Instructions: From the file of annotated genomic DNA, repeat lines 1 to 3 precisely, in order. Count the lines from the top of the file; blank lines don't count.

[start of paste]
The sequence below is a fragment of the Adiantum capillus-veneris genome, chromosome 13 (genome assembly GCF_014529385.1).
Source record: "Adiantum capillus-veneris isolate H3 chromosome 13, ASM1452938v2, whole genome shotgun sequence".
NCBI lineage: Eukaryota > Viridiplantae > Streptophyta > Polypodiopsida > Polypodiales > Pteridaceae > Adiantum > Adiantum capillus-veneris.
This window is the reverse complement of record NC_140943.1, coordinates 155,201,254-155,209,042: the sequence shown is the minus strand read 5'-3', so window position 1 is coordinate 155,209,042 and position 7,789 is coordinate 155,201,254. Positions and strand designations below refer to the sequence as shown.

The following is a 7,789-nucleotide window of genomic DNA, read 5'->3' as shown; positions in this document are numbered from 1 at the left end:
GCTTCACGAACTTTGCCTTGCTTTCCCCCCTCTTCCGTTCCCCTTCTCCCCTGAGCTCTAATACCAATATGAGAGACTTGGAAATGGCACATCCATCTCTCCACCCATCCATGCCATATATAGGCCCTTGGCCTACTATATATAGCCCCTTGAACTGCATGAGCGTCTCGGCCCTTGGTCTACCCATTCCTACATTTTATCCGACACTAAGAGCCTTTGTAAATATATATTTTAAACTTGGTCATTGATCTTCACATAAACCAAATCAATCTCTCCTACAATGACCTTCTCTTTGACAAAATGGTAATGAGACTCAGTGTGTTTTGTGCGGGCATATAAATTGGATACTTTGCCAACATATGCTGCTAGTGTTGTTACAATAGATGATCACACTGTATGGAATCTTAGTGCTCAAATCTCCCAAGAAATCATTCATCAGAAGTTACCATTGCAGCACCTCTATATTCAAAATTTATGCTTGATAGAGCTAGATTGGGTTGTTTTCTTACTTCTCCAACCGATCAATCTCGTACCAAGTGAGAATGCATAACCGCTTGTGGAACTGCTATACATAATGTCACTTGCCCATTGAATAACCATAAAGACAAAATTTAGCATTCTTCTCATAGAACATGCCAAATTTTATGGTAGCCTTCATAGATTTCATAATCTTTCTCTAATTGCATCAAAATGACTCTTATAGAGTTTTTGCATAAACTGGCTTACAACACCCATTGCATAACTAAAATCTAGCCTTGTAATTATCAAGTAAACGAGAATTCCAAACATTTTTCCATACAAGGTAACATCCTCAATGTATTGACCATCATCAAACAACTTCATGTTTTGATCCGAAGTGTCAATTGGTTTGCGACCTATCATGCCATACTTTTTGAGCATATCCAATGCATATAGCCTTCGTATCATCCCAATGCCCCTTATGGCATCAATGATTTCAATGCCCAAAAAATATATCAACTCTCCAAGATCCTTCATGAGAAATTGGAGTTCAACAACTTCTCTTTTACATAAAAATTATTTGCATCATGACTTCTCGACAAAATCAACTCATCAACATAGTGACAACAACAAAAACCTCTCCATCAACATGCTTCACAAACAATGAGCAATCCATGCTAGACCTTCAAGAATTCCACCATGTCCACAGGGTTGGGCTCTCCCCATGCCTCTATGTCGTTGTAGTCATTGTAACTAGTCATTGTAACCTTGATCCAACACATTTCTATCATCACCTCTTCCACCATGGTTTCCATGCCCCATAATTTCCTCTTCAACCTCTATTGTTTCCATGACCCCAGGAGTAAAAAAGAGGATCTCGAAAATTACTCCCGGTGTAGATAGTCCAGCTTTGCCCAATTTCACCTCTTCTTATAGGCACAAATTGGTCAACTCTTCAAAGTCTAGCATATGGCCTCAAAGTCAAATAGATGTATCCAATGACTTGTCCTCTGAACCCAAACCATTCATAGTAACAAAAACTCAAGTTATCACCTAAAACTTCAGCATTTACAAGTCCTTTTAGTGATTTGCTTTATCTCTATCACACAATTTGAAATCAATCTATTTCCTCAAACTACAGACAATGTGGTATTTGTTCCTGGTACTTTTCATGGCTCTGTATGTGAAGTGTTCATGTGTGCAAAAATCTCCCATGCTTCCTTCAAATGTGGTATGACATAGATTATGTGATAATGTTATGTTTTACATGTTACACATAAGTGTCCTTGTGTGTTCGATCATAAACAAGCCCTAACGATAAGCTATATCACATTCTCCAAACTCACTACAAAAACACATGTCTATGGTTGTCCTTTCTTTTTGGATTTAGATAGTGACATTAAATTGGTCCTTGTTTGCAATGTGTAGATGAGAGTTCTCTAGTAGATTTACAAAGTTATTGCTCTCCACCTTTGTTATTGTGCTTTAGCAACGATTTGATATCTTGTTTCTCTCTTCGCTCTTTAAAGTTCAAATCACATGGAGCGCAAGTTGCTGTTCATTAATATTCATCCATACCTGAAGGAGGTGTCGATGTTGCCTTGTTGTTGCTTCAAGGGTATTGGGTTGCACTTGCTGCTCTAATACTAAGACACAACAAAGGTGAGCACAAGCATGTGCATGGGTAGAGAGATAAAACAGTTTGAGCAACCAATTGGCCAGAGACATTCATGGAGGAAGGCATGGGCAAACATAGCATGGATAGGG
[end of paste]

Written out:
The sequence below is a fragment of the Adiantum capillus-veneris genome, chromosome 13 (genome assembly GCF_014529385.1).
Source record: "Adiantum capillus-veneris isolate H3 chromosome 13, ASM1452938v2, whole genome shotgun sequence".
NCBI lineage: Eukaryota > Viridiplantae > Streptophyta > Polypodiopsida > Polypodiales > Pteridaceae > Adiantum > Adiantum capillus-veneris.